That was one element I really want to bring that focus back. Even with a lot of bands that do the old school sound, that’s an element I don’t hear getting replicated a lot, which I really like. I wanted all the songs to have twists and turns and go through the changes.

Dead Rhetoric: When it comes to those changes, what songs on the new album do you think went through that big transformation from initial writing and demo stage to the final product?

Moliti: That would have to be… I would say for the most part, the songs as I wrote them, they came about as they would wind up becoming. When the song is finalized on the demo, really nothing got changed when it came to recording it for the full-length in the final production. Within the songwriting, a lot of different things will happen. I remember at one point the bridge for the title track was the intro for what would become “Black Wings of Delirium”. You get weird stuff like that happening where you listen to what you wrote and something’s not working. Even if you love a part that you wrote, you have to take a step back and take a look at the big picture.

Even if that individual part is really cool, is it serving the song in the greater context – and if it’s not, you have to cut it. But luckily, in this instance, it had this really creepy, dissonant harmony thing – and I wasn’t using it as an intro anymore. I came to this middle part and I had a place for this. Little things like that will happen. The riffs for “Loss of Existence”, I’ve had those riffs back when I wrote the EP. At the time, I didn’t have a place for them. That happens a lot, even if it’s a cool riff if it’s not serving the greater context, you file it away for later. As you work on something new, a light bulb might go off and it’s a perfect spot for me to use that idea that I had.

Dead Rhetoric: Revered musician/producer Dan Swanö handled the mixing/mastering – how would you describe your relationship with him and what he brings to the table to give Sentient Horror that final, powerful punch?

Moliti: Dan, one thing I really like about Dan is that I can tell from the mix that he sent back, he’s been listening and grew up with this kind of music. There were little details that he added to the final product, the reverse reverb on the snare hits in the slow bridge part for “Bound to Madness” – details like that, you can tell that he was listening to Obituary when they first came out. Those little old school details that he brought to the final mix that I thought was really cool.

My working relationship with Dan, it’s pretty cool. We both have a mutual respect for one another artistically. The guy has been a huge musical inspiration for me. Both for his songwriting and vocally – he’s one of my biggest vocal influences. To have developed that type of relationship with him is pretty cool. I know there has been talks that maybe at some point I may be able to contribute to something he may be working on – that’s talking right now, and it would be cool to collaborate with him. We have a lot of similarities in our musical backgrounds – not only do we love death metal, but we are both really progressive rock fans.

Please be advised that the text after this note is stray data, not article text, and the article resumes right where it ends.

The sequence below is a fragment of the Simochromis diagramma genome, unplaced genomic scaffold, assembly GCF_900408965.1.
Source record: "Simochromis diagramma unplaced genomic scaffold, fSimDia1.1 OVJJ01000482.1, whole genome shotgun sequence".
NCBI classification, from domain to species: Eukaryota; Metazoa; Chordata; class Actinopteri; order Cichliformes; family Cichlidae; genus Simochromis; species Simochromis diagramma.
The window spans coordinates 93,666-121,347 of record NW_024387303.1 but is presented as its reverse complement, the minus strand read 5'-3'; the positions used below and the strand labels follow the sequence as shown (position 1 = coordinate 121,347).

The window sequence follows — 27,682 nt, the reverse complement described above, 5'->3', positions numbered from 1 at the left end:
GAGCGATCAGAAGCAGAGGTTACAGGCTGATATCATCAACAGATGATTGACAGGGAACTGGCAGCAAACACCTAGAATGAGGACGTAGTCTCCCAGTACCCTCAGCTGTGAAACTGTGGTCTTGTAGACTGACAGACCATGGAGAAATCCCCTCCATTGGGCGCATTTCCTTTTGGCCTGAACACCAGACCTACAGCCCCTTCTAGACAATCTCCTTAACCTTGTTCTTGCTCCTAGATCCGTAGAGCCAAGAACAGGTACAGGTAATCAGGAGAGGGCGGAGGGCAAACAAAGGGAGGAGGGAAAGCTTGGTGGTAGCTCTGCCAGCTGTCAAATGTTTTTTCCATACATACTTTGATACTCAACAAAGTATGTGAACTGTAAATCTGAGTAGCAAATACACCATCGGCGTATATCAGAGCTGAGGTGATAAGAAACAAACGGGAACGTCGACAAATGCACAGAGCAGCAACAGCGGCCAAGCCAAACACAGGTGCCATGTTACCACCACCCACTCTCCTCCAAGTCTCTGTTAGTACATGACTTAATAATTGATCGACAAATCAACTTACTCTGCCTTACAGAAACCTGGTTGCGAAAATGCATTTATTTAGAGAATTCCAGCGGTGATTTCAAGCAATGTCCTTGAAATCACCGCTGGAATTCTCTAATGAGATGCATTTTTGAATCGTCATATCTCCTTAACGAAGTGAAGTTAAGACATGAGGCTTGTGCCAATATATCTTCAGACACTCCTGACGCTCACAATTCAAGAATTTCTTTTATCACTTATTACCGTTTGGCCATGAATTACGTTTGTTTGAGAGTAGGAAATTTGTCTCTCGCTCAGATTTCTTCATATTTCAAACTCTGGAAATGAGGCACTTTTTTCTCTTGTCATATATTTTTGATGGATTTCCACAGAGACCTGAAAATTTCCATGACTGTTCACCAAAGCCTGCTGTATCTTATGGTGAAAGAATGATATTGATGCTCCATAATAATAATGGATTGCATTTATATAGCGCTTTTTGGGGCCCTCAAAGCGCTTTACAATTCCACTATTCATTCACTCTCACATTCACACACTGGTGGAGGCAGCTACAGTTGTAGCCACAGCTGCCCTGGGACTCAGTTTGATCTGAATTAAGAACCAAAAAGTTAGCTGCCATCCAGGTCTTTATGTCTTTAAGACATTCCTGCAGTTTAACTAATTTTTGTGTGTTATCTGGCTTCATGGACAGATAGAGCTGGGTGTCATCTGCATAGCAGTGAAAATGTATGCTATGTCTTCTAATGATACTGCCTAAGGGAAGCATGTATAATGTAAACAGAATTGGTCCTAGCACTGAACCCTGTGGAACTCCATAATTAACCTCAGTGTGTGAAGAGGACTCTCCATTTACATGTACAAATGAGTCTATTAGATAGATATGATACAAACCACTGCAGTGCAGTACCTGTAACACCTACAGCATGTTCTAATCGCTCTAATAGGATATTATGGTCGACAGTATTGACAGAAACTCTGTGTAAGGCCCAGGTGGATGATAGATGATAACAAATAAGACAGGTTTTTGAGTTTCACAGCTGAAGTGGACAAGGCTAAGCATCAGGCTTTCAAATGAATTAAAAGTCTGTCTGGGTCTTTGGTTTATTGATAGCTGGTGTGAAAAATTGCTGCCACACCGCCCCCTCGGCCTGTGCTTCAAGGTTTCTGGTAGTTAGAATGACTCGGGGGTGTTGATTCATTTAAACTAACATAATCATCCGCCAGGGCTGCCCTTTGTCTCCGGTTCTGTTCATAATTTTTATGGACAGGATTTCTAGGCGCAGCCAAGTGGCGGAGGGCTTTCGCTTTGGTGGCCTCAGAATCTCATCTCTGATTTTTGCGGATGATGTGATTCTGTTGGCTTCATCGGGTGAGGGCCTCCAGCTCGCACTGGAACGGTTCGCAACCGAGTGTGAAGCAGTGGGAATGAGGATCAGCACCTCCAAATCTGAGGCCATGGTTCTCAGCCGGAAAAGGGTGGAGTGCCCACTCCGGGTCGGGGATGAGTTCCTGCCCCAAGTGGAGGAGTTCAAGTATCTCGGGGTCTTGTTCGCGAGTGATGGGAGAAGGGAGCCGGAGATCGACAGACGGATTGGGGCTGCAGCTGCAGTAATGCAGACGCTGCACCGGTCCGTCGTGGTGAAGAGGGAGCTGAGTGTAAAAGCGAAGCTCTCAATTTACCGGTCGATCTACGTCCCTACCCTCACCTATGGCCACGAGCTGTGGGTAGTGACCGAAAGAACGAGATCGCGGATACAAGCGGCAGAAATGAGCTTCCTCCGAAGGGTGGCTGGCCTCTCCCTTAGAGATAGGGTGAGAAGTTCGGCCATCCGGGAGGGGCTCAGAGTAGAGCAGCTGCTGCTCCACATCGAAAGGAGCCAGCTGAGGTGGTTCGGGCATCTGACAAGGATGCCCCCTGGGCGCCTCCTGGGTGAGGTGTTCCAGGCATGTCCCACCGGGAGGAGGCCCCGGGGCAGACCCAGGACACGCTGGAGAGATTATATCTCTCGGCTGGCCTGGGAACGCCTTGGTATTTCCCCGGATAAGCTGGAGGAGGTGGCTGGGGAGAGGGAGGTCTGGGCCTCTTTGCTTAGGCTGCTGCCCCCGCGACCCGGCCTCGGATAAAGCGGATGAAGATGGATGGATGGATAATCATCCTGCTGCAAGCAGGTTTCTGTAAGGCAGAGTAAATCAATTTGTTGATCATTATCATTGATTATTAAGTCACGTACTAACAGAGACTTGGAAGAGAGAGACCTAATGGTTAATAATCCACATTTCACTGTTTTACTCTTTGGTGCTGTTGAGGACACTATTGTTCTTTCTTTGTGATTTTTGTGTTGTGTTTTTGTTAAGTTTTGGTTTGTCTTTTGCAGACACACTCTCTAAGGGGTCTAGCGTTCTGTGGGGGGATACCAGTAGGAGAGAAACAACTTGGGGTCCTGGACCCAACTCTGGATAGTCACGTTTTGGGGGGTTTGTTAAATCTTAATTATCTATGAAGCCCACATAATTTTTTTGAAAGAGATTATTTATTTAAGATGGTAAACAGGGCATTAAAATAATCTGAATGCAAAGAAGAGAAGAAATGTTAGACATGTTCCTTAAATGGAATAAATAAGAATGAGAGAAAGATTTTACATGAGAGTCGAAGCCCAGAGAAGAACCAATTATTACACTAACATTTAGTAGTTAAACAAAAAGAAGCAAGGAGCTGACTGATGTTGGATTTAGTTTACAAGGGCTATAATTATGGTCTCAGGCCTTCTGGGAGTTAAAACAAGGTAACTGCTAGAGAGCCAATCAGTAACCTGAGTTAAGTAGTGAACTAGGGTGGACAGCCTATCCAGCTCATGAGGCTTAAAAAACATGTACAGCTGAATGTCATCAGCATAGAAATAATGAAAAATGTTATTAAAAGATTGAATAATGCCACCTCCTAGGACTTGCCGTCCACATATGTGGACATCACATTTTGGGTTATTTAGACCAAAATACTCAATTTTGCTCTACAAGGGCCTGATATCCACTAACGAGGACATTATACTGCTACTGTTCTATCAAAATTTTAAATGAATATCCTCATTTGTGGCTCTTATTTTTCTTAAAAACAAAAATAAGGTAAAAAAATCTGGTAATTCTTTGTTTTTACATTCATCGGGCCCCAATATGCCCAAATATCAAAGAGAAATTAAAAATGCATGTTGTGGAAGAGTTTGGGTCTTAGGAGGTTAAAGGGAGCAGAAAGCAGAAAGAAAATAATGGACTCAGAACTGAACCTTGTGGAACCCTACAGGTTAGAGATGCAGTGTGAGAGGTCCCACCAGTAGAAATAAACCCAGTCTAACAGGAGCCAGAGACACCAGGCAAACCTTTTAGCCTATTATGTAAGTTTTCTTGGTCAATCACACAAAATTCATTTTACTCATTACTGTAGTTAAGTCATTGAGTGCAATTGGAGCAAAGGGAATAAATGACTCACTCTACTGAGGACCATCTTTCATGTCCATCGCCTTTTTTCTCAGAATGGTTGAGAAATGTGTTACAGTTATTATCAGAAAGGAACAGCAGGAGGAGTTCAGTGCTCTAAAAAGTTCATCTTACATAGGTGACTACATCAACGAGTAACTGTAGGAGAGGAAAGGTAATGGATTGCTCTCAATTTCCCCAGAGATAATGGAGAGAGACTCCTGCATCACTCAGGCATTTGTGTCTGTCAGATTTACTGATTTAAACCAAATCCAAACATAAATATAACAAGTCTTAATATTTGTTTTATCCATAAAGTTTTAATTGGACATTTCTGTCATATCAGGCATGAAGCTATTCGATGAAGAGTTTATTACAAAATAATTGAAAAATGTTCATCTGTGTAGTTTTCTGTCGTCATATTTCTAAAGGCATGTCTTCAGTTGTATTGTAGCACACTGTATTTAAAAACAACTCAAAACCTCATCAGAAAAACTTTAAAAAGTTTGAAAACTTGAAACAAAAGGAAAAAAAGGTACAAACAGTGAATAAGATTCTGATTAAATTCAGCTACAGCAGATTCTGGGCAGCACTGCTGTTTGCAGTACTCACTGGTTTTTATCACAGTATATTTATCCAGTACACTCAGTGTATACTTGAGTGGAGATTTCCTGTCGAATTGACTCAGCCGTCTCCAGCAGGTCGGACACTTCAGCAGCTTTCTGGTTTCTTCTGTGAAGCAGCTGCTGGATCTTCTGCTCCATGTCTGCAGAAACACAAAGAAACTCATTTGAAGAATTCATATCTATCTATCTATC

I actually met up with him recently, he came over with his wife to New York City. It was cool, as we could go from talking about death metal to Kansas and UFO. We have very similar creative backgrounds.

Dead Rhetoric: Where did you come across lyrically on this record – is it similar themes as the previous work?

Moliti: Similar. I wanted to make a little bit of a departure from the slasher movie, zombie type lyrics. There is still a little bit of that with tunes like “Cemetery Slaughter” and “Loss of Existence” – but I wanted to incorporate more of other-worldly horror. In my mind that falls into the category of H.P. Lovecraft, Clive Barker, stuff like that. I got some inspiration from a lot of Clive Barker – books like Hellraiser and the Books of Blood, and different Lovecraft stories. For example, “Call of Ancient Gods” was loosely based on Call of Ktulu, and “Reanimated” was based on Reanimator. “Down to Madness” is written from the viewpoint of somebody turning into a cenobite from Hellraiser, the way I wrote those lyrics. It’s very much still in the fiction/horror realm, but I tried to incorporate some different elements so it wouldn’t be just like writing the same old topics over and over again.